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Issue 12 - Windy, wonderful Orkney

Scotland Magazine Issue 12
January 2004

 

This article is 13 years old and some information provided may be time sensitive. Please check all details of events, tours, opening times and other information before travelling or making arrangements.

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Windy, wonderful Orkney

Editor Dominic Roskrow visits the Orkney Isles

For some reason lately there seems to have been a spate of television programmes or magazine articles featuring lists of things we ought to have done before we die.

The selections normally have three things in common: they are prohibitively expensive; they are prohibitively exclusive; and I haven’t done any of them. Oh yes, and there’s normally a bit of editorial saying that if you haven’t done at least half of them then you haven’t lived at all. Thanks.

There are few things more annoying than someone telling you that you really should go and see somewhere. Really? And like how, exactly?

Thankfully I’m in the sort of job where the person saying ‘you really ought to go and see somewhere’ is a public relations person and often follows up with an offer to do exactly that. And that’s how I ended up in Orkney.

Now I know you’re not going to like this very much, but you ought to go to Orkney and see it for yourself. Everybody should. And not just see it – feel it.

Orkney is truly remarkable. Spiritual certainly, but not calming. Words such as disturbing, dramatic and animated come to mind more readily than peaceful and relaxing. It is mind blowing.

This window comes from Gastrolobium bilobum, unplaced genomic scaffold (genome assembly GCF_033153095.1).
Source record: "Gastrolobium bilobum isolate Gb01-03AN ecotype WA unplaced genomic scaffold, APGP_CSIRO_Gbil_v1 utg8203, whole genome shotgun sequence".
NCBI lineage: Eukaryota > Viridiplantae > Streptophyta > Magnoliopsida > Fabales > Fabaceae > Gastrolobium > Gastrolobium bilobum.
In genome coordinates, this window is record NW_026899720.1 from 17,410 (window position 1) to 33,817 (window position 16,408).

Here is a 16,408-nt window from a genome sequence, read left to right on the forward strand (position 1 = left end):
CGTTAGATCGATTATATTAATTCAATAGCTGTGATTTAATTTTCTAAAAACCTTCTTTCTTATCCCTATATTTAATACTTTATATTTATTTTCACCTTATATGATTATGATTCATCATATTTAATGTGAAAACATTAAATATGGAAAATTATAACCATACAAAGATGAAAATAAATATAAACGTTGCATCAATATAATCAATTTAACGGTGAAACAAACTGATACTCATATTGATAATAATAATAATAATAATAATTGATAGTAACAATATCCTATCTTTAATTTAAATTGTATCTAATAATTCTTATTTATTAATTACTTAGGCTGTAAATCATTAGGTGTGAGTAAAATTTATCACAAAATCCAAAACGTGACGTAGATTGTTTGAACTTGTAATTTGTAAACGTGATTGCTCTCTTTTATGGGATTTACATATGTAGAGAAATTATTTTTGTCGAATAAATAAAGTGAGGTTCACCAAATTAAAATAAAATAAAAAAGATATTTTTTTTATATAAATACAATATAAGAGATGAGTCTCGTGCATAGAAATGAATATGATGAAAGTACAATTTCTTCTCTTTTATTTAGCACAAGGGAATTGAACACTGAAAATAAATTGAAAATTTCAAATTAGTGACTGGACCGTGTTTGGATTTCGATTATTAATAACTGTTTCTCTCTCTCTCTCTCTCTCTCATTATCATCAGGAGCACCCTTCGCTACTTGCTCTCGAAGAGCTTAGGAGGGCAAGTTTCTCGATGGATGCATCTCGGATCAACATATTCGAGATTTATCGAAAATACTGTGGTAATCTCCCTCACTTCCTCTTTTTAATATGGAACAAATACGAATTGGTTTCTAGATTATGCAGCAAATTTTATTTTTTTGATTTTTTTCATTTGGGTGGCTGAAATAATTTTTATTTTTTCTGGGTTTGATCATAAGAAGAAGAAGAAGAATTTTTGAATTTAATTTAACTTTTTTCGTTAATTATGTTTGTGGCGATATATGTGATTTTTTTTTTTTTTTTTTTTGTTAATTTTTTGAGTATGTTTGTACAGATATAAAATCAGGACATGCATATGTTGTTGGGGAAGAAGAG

And Orkney is bleak. You suspect that if it had its own language – and in its own Nordic-Scots sing-song way, it does – it would have scores of words for ‘windy’. It’s always windy on Orkney but if you talk to the locals they’ll tell of the wildest gales you ever heard about. The trees pretty much gave up years ago.

But it’s the wind – and the water – which define these islands. Wherever you travel on Orkney the wind whips up the sea so that little wisps of white waves snake along the roadside and the frenzied water surface invokes a sense of perpetual motion.

Even when it’s sunny you feel that the whole earth around you is moving – like being on the deck of an ocean cruiser, with the wind cutting through you in a numbing but entirely vibrant and exhilarating sort of way. Great for bad hair days.

Then add the context of these islands. Nothing is pretty as such, but beauty rises out of the drama all around you.

Scapa Flow, supposedly a naval sanctuary at the heart of the islands, has become a mass graveyard for the sailors of the Royal Oak, drowned in minutes when a U-Boat breached the Allied defences and sunk her. The German navy, captured here in World War One, was scuppered en masse.

And then there are the ghostly masts of ships sunk on Churchill’s orders to stop that predatory U-Boat getting through. When that failed, the British spent six year making concrete slabs and dropping them in to the sea until they formed a huge wall. A road across the top of them joins three of the islands, but still the sea crashes over in dramatic fashion.

The war, too, brought Orkney its most obvious example of twisted beauty; the chapel built by Italian prisoners. Could anyone have found a more wretched prison for someone of Mediterranean extraction? And could anything more wonderful have been created there?

That’s the recent history. Orkney has the older sort too. Skara Brae is a Neolithic village built before the Pyramids and preserved perfectly. You can see where the inhabitants slept some 5,000 years ago and the stone shelves where they put treasured possessions.

Then there are Rings of Brodgar and Stenness standing proud thousands of years after someone dragged them miles and erected them in alliance with the elements to staggering effect.

Add to that a beautiful cathedral, one of the world’s truly great whisky distilleries in Highland Park and a resilient and hospitable people and Orkney takes some beating.

It would make my top 10 list any time. And there isn’t a day when I don’t think about it.